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Pakistan Military Guards Parliament, Readies for Mass Rally

  • Reuters

Supporters of Pakistani cricketer-turned-politician Imran Khan shout slogans against Prime Minister Nawaz Sharif during a protest in Islamabad, Pakistan, Aug. 19, 2014.

Supporters of Pakistani cricketer-turned-politician Imran Khan shout slogans against Prime Minister Nawaz Sharif during a protest in Islamabad, Pakistan, Aug. 19, 2014.

Thousands of Pakistani riot police took up positions to defend a diplomatic and political zone of the capital on Tuesday after an opposition leader and cleric vowed to march on parliament to oust the prime minister.

Upping the stakes, the interior minister also announced that soldiers would be deployed to stop the protesters.

The announcement was intended to send a message to the coup-prone country that the protests do not have military backing.

It also underscored how the domestic opposition has forced the fledgling civilian government to rely on the country's powerful army, despite deep mistrust between the two institutions.

The protests have piled extra pressure on the 15-month-old government as it struggles to overcome high unemployment, daily power cuts and a Taliban insurgency. The showdown has also raised questions over the stability of Pakistan, a nuclear-armed nation of 180 million people.

Protest leaders

The protests are led by former international cricketer Imran Khan, head of the country's third-largest political party, and cleric Tahir ul-Qadri, who controls a network of Islamic schools and charities.

Khan accuses Prime Minister Nawaz Sharif of rigging last year's polls. Qadri accuses Sharif of corruption. Both want Sharif to resign.

Police estimate the two protest leaders have around 55,000 supporters between them.

Both Khan and Qadri have been holding protest rallies in the capital since Friday with government permission. But they have been banned from the “Red Zone,” which houses many Western embassies, parliament and the office and home of Sharif.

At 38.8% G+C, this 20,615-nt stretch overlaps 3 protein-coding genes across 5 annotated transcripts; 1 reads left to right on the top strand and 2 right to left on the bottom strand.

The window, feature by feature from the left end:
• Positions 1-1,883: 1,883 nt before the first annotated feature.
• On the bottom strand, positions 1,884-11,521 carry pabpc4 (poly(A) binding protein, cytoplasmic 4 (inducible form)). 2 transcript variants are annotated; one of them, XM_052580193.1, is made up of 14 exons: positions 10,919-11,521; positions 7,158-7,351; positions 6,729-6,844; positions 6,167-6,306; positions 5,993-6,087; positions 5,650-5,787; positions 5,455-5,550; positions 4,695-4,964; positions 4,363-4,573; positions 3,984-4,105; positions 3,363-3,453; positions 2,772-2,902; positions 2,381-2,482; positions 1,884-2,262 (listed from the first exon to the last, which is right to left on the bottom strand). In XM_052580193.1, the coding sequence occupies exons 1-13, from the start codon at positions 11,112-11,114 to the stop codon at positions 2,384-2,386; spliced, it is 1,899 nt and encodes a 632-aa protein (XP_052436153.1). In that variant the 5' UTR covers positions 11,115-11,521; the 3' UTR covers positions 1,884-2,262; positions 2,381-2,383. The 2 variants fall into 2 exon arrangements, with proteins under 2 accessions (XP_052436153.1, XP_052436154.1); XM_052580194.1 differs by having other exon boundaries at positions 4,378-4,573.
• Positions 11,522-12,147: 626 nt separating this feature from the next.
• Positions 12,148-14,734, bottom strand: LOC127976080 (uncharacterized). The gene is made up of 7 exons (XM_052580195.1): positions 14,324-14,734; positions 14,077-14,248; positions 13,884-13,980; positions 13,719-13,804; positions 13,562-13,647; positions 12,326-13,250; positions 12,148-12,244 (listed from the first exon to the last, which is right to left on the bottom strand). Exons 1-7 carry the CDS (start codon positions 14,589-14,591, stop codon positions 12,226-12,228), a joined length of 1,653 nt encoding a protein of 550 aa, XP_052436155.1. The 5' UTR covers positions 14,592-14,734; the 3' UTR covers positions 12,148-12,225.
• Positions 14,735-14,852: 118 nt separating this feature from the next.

Their protests have so far remained separate because the two have different supporters and plans for what should happen if Sharif steps down.

Peaceful protest

But on Tuesday, Qadri said his supporters would march on parliament, a day after Khan asked his supporters to do the same.

“The people's parliament ... have decided to do their sit in in front of parliament,” Qadri announced on Tuesday evening, referring to his protesters, to approving roars from the crowd.

Most of Khan's supporters are young men. Qadri's supporters are seen as more disciplined and determined; there are many families among them. All the men have sticks; brigades of fluorescent youths also have goggles and masks to deal with teargas.

The Red Zone is sealed off with shipping containers and barbed wire and flooded with riot police and paramilitaries.

At Khan's rally, 20-year-old Shams Khan, who came from the northwestern region of Bannu with his friends, said the threat of violence would not deter him.

“My blood is boiling today and I want to be martyred,” he said. “If we don't go into the Red Zone today, I will quit this party tomorrow.”

Army to secure zone

Interior Minister Chaudhry Nisar announced the military would co-ordinate the defense of the Red Zone.

“The government has decided to handover the security of the Red Zone of Islamabad to the army,” he said in a news conference. “The enforcement on this will start in next two, three hours.”

Three tiers of security had been put in place, he said, using police and government paramilitary forces.

“This challenge to the writ of the state will not be acceptable under any circumstances,” Marvi Memon, a legislator from Sharif's party, told a news conference.

“By entering the Red Zone, what are you trying to prove?” she asked. “You cannot just go and sit on his chair and become prime minister.”

Pull out of parliament

On Monday Khan also announced his party, Pakistan Tehreek-i-Insaaf (PTI), would resign from their 34 seats in the National Assembly and in all provinces apart from Khyber Pakhtunkhwa, which his party controls.

Khyber Pakhtunkhwa, which borders Afghanistan, is the heartland of the Taliban insurgency.

Memon said no formal resignations had been received so far.

Some analysts say Khan and Qadri mounted their challenge because Sharif's relationship with the military had deteriorated, appearing to leave the civilian government isolated.

Sharif angered the military by delaying an anti-Taliban operation by insisting on months of fruitless peace talks and putting the former chief of staff, Pervez Musharraf, on trial for treason. Musharraf ousted Sharif during a coup in 1999.

Many officers are also suspicious of Sharif's strategy to improve relations with archenemy India. However, over the past weeks, Musharraf's trial has ground to a halt and talks with India have been canceled.

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